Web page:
[constructivism] ... starts form the assumption that knowledge, no matter how it be defined, is in the heads of persons, and that the thinking subject has no alternative but to construct what he or she knows on the basis of his or her experience ... The experience and interpretation of language are no exception. (von Glasersfeld, 1995, p. 1)
On the most abstract level, we might say that what we count as knowledge are temporary locations in dialogic space samples of discourse that are accorded status as knowledgeable tellings on given occasions. More concretely, knowledge is in continuous production as dialogue ensues. To be knowledgeable is to occupy a given position at a given time within an ongoing relationship. (Gergen, 1995, p. 30)
Radical constructivism and social constructionism also question the view that individual minds can accurately reflect the true nature of an independent world but in so doing acknowledge a belief about how such a world is assembled:
If ... people look through distorting lenses and agree on what they see, this does not make what they see any more real it merely means that on the basis of such agreements they can build up a consensus ... (a consensual domain) ... in certain areas of their subjective experiential worlds. (von Glasersfeld, 1991, p. xv)
The personal success of generating accepted contributions or, as von Glasersfeld has coined it, to arrive at viable constructions rests on both the participants active engagement in the social practice of mathematizing as well as on the qualities of the social interaction. It is only through becoming actively involved that the experienced resistance from the social group can develop selective power and force for the subject. (Bauersfeld, 1995, p. 152)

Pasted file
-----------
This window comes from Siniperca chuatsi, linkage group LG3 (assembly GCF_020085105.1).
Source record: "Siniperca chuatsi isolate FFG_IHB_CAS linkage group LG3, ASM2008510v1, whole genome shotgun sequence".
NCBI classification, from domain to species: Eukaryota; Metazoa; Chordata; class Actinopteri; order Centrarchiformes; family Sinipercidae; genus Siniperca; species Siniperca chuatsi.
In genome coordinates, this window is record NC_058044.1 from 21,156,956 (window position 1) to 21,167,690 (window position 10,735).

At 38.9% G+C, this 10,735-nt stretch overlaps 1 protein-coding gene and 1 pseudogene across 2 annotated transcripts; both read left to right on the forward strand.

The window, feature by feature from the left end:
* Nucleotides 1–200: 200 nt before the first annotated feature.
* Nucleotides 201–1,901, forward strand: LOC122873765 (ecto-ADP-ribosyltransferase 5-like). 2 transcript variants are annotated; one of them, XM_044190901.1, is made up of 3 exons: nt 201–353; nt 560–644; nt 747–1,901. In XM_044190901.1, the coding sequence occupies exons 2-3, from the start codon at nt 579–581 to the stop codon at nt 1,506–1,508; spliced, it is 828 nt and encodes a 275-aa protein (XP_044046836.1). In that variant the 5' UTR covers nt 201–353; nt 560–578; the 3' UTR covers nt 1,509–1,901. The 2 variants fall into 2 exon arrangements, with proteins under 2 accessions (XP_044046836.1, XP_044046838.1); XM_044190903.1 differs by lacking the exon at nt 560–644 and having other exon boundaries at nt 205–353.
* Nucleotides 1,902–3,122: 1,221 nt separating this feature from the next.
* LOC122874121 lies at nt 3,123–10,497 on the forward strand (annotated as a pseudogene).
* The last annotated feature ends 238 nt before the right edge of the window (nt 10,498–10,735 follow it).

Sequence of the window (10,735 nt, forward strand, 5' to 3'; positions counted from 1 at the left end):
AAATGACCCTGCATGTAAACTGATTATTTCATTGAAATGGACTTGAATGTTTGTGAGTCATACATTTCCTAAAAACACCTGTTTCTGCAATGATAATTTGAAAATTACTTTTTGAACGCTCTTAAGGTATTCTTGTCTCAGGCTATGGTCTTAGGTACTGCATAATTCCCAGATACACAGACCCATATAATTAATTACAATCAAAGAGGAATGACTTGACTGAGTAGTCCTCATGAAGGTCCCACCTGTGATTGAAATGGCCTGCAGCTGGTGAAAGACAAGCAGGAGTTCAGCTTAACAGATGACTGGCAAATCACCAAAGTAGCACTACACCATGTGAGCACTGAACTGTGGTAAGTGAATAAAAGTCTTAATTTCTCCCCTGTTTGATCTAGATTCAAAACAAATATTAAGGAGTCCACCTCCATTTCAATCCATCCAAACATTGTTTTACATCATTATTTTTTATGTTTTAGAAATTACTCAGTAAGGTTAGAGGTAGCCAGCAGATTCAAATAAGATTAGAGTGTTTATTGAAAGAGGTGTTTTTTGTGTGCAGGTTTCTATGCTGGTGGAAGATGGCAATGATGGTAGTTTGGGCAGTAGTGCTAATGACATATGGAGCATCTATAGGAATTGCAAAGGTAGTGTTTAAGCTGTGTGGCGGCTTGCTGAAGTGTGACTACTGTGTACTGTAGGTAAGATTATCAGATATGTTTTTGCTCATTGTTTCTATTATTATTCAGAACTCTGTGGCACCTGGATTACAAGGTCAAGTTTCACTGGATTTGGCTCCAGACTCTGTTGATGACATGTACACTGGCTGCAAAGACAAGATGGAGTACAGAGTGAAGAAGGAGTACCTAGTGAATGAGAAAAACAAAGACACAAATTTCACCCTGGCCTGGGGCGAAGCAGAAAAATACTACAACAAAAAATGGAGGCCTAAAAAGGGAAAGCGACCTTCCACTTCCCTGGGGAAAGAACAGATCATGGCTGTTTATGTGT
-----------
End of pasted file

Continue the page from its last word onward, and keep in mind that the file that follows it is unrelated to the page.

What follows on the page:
A CONSTRUCTIVIST APPROACH TO LEARNING MATHEMATICS
For the purposes of this article a consensual domain is taken to be an area of agreement derived from reflexive activity and giving rise to meaningful communication (Richards, 1991). Richards points out that a consensual domain is a necessary but not sufficient condition for successful communication and in a broader sense the consensual domain of school mathematics is put forward as an example about which there is general agreement but in which meaningful communication does not take place. Despite the many initiatives in numerous countries worldwide over the last 15 years this is sadly still true.
As long ago as 1982, Mathematics Counts (the Cockcroft Report) drew attention to the need for discussion between teacher and pupils and between pupil and pupil. The Department of Education and Science (DES) said in 1985, The quality of pupils mathematical thinking as well as their ability to express themselves are considerably enhanced by discussion. Of course, research into the beneficial effects, or otherwise, of grouping has gone on over the years as a means of developing meaningful dialogue between pupils and has not been wholly part of the constructivist school. For example, Barnes (1976), with my own brief interpretation added Simmons (1993), lists five important factors for effective group organisation:
1. Feeling of competence by pupils: this is an outcome of the composition of groups and the pupils perception of the teachers role in the whole process. 2. Common ground: pupils abilities to restate and reorganise presented situations into presentations they can all share (a consensual domain); the use of language at the pupils level is all-important at this stage. 3. Focusi